• Interim data from Receptos' RPC1063, which could suggest its superiority or inferiority to available oral treatments.

These developments could significantly alter the market for MS treatments and exacerbate the decline of older injected and infused treatments in 2014.

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Read/Post Comments (1) | Recommend This Article (3)

Comments from our Foolish Readers

Help us keep this a respectfully Foolish area! This is a place for our readers to discuss, debate, and learn more about the Foolish investing topic you read about above. Help us keep it clean and safe. If you believe a comment is abusive or otherwise violates our Fool's Rules, please report it via the Report this Comment Report this Comment icon found on every comment.

  • Report this Comment On December 27, 2013, at 3:31 PM, finanz wrote:

    I guess you should re-think with regards to Teva. They are about to launch nextgen Copaxone in 2014 and first-in-class neuroprotective drug Laquinimod developed with partner Active Biotech ( ACTI SS ) will likely be launched in Europe Q2/2014. US approval will have to wait for the ongoing CONCERTO trial, with disability progression and brain atrophy as primary/secondary endpoints, to generate data needed. Bernstein research guide for market introduction in 2016. In best case late 2015 can be possible, if the SPA in place with FDA significantly shorten the period from data read-out to market introduction.

    What is really amazing with Laquinimod is that it has a unique mode of action. Other drugs like Tecfidera, Aubagio and Avonex target one of the symptoms of the MS disease, i.e. the relapse. In the clinical phase 3 studies for Tecfidera and Laquinimod the patients on average had approx. 0.3 relapses per year. For the average MS'er perhaps the most relevant issue is not if you have one more relapse or not in maybe 6 years, but if your drug help you to stay away from the wheel-chair.

    When you have MS your brain "atrophy" at a much higher pace than normal. Brain atrophy is directly related to long-term disability, cognition problems and other QoL related aspects. Leading KOL's ( and hopefully regulators ) have finally started to agree that brain atrophy is linked to long-term disability and what is important is to find a way to slow down the atrophy. RRMS ( Relapsing Remitting Multiple Sclerosis) is approx. 45% of the "MS-market" ( source: Credit Suisse research ). The rest in progressive forms of MS. Primary Progressive is apprx 15% and the rest are Secondary Progressive ( RRMS convert to SPMS when they stop having relapses )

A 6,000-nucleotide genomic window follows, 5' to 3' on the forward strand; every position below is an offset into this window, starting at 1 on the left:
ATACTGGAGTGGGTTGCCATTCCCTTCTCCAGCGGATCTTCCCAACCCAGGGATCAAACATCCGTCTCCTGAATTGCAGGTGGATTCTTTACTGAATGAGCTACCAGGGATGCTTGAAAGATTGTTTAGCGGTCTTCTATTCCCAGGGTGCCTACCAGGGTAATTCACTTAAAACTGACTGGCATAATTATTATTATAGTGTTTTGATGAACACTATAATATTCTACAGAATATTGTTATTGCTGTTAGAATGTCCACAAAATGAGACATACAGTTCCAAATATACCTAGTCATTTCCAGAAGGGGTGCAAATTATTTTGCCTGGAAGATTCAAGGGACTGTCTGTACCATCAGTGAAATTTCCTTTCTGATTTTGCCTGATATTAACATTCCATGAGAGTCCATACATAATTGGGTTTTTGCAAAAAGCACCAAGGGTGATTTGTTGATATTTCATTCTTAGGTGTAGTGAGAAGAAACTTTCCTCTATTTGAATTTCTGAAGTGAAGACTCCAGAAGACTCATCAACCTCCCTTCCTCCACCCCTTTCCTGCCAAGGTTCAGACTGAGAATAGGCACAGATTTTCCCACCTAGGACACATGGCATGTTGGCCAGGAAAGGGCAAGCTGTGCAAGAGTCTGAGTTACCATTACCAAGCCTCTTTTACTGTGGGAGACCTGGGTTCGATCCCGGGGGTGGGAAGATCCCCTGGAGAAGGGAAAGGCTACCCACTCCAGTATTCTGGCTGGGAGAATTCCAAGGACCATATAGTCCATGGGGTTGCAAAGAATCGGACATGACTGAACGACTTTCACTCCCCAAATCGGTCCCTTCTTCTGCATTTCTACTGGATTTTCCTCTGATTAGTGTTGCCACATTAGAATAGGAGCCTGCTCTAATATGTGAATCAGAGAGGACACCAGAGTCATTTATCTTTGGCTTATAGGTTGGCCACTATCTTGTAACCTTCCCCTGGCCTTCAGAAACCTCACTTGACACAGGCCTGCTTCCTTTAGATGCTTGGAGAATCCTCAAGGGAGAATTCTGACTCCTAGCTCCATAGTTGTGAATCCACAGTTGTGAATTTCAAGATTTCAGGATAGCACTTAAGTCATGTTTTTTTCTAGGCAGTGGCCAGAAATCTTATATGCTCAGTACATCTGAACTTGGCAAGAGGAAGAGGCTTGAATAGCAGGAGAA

Funny that it took so long to realize it is not the relapses that are the real problem, but something else. That relapses are not linked to disability progression must be quite obvious to all, because how would it otherwise be possible that PPMS- and SPMS-patients otherwise can and do progress in their disability without having relapses?

    In the Laquinimod clinical studies as well as in numerous scientific experiments published in leading journals, Laquinimod has proven its best-in-class effect with regards to safety, diability progression and slow down of brain atrophy.

    The biotech research team at Credit Suisse (at the moment they have no coverage on Teva or Active Biotech) recently published some very interesting research on this subject and pointed out Laquinimod to be the best NIMO with regards to brain atrophy.

    I have a long position in Active Biotech and believe the company, as well as their pipeline drugs Laquinimod, Tasquinimod, Paquinimod and Anyara, is a great equity story with huge potential. The market cap of Active Biotech is approx. 780mUSD. They have enough cash for at least 3 years with no other income. TEVA pay all development costs for all indications related to Laquinimod and Active Biotech retains approx 19% royalty on future gross sales. Tasquinimod for treatment of solid tumours is partnered with Ipsen. Active Biotech still retain all rights to North- South America and Japan. Top line data for the ongoing phase 3 in CRPC will be presented during 2014 (PFS and OS). Since Xtandi/PREVAIL OS HR was 0.70 it is possible that Tasquinimod can be standard of care in pre-chemo CRPC. Tasquinimod has a better side-effect profile (superhormons are not that nice.. ) and OS HR=0.64 in phase 2.

    If you find the Active Biotech equity story interesting and have questions related to Active Biotech and their pipeline I will try to provide some relevant feedback.